I recently mentioned visiting the mansions in Newport, Rhode Island, but not much else. It was school vacation week, and the Wife suggested that we could go to a timeshare of my parents-in-law there. The Wife, the Daughter and I had been to visit a friend of mine in another part of the state some five years earlier, and we briefly visited Newport as well.
What she didn’t tell me until the morning we were leaving was that her brother, his wife, and their twin 11-year-old daughters were ALSO going on the trip, staying at a different resort. Not that I minded; I just didn’t know.
We got to Newport in reasonably short order. As you enter the city, the first major street one is on is called Farewell Street. Can you guess what dominates the road? That’s right, a cemetery; someone with a grim sense of humor. Then we found the wrong part of Thames Street. The street, BTW, is pronounced as though it rhymes with ‘tames’, not like the river in England. The part of Thames we lived on was very narrow, streets like one might find in older parts of Europe. We eventually found our way, via a street called America’s Cup. But it took awhile because of the number of one-way streets.
On the second night, I was awakened at 12:34 a.m. by someone clearly trying the electronic key in the door at least a half dozen times; my wife, a much more sound sleeper, was oblivious to this. I looked out the peephole, and I see some guy in an orange jumpsuit – not prison garb, just loud colors – lying on the floor. I open the door tentatively, and he slowly staggers to his feet; even from a distance, I could tell he’s been drinking.
He sees me and says, “Is this your room?” I reply, “Yes. Would you like me to call 9-1-1 for you?” He says, “My name is Peter.” I say, “Hi, Peter. Would you like me to call 9-1-1 for you?” He says, “Nah. I must be in the next room.” I had the sense if I hadn’t spoken to him, he might have slept there all night, since the resort desk was closed from 11 p.m. to 7 a.m. I went back to sleep, but my wife, overhearing my conversation with Peter, was awake for the next several hours.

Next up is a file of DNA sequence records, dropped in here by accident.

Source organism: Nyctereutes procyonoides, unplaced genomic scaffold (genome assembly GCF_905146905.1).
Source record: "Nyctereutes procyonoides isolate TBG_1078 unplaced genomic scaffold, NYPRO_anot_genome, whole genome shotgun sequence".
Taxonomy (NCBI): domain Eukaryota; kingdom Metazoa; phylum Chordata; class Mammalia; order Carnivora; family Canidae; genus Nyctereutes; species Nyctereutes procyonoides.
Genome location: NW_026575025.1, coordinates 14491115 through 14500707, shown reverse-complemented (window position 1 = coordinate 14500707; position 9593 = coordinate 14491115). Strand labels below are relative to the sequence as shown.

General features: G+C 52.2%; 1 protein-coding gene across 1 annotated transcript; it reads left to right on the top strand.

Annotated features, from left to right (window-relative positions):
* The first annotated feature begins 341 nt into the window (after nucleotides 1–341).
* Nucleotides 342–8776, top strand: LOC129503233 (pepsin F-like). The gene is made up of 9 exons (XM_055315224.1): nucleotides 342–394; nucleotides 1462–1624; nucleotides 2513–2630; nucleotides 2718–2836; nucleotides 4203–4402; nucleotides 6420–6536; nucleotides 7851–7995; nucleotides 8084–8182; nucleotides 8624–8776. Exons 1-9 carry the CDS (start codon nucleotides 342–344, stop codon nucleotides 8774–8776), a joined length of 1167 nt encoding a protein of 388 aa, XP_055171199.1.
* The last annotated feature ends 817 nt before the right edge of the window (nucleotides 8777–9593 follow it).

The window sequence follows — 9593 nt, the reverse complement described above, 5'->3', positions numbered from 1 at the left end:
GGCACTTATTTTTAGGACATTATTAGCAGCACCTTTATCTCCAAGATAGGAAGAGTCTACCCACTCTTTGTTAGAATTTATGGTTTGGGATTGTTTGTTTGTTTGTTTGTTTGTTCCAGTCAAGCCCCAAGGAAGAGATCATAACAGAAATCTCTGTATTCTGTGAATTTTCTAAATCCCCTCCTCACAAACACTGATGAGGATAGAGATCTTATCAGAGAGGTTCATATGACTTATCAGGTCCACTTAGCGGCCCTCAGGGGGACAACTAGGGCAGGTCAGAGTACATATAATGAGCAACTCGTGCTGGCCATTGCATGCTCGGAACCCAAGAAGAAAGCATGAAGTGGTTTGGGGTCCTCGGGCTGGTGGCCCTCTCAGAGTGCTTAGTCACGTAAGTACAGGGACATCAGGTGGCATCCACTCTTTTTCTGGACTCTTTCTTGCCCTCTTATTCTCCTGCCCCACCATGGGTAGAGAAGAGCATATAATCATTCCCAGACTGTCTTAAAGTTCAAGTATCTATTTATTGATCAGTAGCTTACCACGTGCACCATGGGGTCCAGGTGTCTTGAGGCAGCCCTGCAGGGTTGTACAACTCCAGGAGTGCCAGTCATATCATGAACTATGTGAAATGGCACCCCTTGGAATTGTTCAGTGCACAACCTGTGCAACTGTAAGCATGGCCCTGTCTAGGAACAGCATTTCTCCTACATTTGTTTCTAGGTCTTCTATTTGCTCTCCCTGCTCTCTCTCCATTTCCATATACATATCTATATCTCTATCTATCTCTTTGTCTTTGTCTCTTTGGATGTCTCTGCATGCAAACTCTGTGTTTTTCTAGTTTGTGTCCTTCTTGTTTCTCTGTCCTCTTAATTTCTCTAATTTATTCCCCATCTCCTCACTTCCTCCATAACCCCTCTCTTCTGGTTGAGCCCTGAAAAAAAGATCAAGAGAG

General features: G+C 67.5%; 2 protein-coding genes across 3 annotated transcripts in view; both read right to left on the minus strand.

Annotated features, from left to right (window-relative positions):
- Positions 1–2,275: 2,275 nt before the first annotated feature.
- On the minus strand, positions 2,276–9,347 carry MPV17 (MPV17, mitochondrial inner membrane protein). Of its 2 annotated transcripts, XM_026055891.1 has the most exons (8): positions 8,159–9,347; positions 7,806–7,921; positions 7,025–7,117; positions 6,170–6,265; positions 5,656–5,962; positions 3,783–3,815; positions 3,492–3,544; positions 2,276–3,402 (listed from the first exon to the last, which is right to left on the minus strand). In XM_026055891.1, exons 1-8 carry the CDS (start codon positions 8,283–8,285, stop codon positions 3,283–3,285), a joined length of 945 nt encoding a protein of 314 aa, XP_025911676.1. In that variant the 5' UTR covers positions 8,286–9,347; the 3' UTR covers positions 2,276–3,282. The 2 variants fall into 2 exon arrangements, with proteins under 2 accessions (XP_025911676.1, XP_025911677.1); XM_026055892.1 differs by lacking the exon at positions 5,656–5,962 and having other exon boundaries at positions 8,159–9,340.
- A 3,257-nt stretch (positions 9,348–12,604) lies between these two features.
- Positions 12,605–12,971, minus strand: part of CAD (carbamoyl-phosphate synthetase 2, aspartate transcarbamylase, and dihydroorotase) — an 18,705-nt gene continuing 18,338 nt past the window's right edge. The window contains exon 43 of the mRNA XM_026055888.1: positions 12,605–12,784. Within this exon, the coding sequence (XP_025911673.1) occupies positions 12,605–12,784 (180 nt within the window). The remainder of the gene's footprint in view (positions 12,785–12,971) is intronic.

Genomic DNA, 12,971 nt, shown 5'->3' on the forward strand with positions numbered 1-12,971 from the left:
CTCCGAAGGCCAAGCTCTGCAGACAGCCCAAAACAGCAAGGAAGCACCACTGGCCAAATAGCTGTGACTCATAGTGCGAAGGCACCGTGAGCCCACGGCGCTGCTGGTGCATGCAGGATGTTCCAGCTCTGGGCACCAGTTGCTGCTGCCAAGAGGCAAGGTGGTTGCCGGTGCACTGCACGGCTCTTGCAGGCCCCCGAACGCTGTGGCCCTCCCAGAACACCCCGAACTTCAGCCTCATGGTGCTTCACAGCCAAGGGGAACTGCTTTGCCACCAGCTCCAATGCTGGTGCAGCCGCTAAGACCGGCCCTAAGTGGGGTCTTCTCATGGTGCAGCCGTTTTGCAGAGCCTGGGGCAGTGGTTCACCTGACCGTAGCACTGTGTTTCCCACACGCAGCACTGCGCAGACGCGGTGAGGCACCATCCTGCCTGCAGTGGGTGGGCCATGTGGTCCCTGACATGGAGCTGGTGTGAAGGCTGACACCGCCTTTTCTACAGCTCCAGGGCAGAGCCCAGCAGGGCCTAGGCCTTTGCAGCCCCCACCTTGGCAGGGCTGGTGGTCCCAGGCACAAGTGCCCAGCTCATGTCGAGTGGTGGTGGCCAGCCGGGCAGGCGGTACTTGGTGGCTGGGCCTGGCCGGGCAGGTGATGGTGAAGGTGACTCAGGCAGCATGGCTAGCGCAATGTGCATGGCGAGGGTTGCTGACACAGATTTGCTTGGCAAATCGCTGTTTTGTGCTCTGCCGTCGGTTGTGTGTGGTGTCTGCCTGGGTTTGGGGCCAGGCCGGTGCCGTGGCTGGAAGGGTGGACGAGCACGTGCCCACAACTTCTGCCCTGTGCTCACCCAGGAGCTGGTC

The great thing about the in-laws on the trip was that we were only about five minutes away from each other, by foot. One night, they watched The Daughter so that The Wife and I could go out to dinner. Another night, we watched the girls while their parents went out. And the final night, we made dinner together, at their place, since they had an oven (we had just a stove top and a microwave). Their place also had a swimming pool, so the girls all swam together thrice. We also played a card game called Apples to Apples Junior, which was great fun. And we went to three mansions together, which made it easier for the grownups to switch off watching the three girls.
Of course, the worst part of vacation is coming back. This was literally true; we spent an hour stuck on the Berkshire spur portion of I-90, evidently as a result of an auto accident up ahead. But the vehicle looked awful, and sitting on an interstate is not the worst outcome at the end of a trip.